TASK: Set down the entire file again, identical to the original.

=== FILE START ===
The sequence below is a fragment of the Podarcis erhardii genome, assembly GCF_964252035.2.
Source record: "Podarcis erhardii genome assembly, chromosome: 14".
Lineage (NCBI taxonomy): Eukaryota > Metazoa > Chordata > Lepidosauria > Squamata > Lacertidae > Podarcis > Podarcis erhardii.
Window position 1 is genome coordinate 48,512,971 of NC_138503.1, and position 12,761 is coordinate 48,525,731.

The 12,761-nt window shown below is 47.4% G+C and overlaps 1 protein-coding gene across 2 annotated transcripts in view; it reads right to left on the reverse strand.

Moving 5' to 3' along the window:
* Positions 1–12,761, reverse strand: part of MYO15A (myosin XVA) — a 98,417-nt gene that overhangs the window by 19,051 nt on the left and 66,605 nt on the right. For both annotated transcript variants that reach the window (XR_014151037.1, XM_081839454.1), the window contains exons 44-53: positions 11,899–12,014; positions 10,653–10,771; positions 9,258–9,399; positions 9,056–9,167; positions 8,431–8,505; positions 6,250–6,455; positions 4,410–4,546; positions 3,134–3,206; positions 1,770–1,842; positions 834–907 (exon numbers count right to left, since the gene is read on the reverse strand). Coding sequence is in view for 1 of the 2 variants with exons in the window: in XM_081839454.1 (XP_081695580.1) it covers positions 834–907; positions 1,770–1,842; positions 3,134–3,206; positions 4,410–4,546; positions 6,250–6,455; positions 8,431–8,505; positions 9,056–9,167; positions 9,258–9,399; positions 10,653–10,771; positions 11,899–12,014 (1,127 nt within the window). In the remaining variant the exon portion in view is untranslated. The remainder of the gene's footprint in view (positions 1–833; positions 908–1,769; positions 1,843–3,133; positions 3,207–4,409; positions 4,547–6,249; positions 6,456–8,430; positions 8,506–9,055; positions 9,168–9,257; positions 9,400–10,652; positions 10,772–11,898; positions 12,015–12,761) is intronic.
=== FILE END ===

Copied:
The sequence below is a fragment of the Podarcis erhardii genome, assembly GCF_964252035.2.
Source record: "Podarcis erhardii genome assembly, chromosome: 14".
Lineage (NCBI taxonomy): Eukaryota > Metazoa > Chordata > Lepidosauria > Squamata > Lacertidae > Podarcis > Podarcis erhardii.
Window position 1 is genome coordinate 48,512,971 of NC_138503.1, and position 12,761 is coordinate 48,525,731.

The 12,761-nt window shown below is 47.4% G+C and overlaps 1 protein-coding gene across 2 annotated transcripts in view; it reads right to left on the reverse strand.

Moving 5' to 3' along the window:
* Positions 1–12,761, reverse strand: part of MYO15A (myosin XVA) — a 98,417-nt gene that overhangs the window by 19,051 nt on the left and 66,605 nt on the right. For both annotated transcript variants that reach the window (XR_014151037.1, XM_081839454.1), the window contains exons 44-53: positions 11,899–12,014; positions 10,653–10,771; positions 9,258–9,399; positions 9,056–9,167; positions 8,431–8,505; positions 6,250–6,455; positions 4,410–4,546; positions 3,134–3,206; positions 1,770–1,842; positions 834–907 (exon numbers count right to left, since the gene is read on the reverse strand). Coding sequence is in view for 1 of the 2 variants with exons in the window: in XM_081839454.1 (XP_081695580.1) it covers positions 834–907; positions 1,770–1,842; positions 3,134–3,206; positions 4,410–4,546; positions 6,250–6,455; positions 8,431–8,505; positions 9,056–9,167; positions 9,258–9,399; positions 10,653–10,771; positions 11,899–12,014 (1,127 nt within the window). In the remaining variant the exon portion in view is untranslated. The remainder of the gene's footprint in view (positions 1–833; positions 908–1,769; positions 1,843–3,133; positions 3,207–4,409; positions 4,547–6,249; positions 6,456–8,430; positions 8,506–9,055; positions 9,168–9,257; positions 9,400–10,652; positions 10,772–11,898; positions 12,015–12,761) is intronic.